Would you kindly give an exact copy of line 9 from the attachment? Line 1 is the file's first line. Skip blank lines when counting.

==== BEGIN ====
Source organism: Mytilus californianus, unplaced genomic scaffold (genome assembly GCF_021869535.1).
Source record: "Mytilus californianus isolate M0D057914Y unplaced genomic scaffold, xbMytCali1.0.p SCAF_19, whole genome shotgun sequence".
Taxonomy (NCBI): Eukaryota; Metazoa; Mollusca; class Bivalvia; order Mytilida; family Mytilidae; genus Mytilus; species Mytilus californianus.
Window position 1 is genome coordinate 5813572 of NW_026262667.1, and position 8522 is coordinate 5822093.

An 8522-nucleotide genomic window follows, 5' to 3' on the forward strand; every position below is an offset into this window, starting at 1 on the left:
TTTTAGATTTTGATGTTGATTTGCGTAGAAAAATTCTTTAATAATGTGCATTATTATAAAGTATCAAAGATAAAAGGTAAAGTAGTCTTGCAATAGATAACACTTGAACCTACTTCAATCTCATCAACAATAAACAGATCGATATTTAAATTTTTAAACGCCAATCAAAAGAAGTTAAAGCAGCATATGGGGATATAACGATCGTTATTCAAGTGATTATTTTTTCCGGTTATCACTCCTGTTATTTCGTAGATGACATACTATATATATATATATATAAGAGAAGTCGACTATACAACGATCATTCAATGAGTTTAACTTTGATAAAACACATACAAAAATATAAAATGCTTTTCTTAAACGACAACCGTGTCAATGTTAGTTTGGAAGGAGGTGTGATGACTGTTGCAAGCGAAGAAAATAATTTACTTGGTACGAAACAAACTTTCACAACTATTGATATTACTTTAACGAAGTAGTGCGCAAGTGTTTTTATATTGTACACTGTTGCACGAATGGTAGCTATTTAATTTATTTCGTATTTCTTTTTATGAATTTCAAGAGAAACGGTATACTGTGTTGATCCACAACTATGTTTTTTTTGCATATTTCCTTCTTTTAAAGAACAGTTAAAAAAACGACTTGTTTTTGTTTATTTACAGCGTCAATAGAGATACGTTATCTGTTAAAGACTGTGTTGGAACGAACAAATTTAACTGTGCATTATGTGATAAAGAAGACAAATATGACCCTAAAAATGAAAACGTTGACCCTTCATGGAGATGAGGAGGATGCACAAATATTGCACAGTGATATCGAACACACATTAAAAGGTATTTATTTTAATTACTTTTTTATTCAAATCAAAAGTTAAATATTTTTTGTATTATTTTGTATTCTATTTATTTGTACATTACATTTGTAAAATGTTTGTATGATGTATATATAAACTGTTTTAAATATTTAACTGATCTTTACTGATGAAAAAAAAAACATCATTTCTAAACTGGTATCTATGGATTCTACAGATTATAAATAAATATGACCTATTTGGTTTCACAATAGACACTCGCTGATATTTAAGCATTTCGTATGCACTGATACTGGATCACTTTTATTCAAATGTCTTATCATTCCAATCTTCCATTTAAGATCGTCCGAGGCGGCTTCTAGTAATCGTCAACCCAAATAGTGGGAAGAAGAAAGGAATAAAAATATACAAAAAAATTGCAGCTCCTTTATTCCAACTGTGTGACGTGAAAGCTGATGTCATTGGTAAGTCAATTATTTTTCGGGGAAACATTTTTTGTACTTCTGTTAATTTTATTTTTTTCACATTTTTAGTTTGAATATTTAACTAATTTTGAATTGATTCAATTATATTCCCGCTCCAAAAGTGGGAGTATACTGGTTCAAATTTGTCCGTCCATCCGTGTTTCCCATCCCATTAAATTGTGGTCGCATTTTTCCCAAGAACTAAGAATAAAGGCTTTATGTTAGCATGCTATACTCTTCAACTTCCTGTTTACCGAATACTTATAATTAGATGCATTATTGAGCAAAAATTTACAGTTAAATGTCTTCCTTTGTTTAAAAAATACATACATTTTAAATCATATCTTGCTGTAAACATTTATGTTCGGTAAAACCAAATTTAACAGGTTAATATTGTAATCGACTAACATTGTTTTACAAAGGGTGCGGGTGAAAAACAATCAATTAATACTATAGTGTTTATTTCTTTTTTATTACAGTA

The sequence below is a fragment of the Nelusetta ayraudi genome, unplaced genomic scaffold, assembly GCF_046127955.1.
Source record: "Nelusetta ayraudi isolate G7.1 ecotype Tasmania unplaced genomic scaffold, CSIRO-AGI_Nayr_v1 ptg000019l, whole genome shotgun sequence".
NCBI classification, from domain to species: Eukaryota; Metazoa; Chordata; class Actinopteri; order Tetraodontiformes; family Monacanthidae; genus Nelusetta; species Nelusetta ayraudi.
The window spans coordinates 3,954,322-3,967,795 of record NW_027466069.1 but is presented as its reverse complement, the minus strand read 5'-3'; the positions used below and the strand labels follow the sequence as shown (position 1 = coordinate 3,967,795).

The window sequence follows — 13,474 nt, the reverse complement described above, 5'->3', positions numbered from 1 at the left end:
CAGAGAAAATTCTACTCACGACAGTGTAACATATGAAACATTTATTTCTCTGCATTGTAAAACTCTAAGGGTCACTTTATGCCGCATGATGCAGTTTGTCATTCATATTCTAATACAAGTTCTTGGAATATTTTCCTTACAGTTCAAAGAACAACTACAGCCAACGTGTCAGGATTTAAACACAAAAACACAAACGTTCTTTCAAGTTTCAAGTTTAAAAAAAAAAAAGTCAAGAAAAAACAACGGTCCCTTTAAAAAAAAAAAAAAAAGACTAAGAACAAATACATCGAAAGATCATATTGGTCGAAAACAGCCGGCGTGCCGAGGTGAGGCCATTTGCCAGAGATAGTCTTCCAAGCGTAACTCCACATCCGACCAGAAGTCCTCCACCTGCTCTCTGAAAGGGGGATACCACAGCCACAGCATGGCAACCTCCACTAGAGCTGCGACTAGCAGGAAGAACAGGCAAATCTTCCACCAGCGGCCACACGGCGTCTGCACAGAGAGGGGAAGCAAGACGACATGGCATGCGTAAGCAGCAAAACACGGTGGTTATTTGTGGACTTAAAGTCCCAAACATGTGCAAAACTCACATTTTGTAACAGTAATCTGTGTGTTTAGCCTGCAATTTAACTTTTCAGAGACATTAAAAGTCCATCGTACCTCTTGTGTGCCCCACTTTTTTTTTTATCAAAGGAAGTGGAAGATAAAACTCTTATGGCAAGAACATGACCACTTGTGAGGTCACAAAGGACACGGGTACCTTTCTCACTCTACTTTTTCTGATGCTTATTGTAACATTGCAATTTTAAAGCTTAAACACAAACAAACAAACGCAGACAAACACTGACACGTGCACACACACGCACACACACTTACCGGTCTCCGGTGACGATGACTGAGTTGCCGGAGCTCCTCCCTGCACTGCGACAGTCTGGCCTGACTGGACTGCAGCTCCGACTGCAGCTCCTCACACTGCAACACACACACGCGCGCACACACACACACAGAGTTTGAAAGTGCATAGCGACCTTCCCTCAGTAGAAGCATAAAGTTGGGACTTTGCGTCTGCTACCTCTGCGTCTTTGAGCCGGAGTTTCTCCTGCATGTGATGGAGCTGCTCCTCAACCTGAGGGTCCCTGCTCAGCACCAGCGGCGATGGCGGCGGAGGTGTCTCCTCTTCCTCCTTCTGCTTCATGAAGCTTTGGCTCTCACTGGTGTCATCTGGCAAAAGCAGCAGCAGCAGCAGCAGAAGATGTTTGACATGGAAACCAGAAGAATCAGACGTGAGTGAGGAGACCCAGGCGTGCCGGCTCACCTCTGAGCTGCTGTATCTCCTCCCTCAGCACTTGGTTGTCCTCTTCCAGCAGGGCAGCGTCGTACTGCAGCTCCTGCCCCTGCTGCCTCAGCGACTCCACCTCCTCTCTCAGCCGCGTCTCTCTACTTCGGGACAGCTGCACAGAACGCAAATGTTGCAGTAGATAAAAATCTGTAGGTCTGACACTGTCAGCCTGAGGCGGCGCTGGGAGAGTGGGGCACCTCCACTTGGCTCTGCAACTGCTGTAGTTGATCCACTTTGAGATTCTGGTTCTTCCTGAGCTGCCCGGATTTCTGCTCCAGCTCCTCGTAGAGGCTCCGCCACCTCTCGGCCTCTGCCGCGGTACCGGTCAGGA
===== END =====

NCBI classification, from domain to species: Eukaryota; Metazoa; Chordata; class Actinopteri; order Tetraodontiformes; family Monacanthidae; genus Nelusetta; species Nelusetta ayraudi.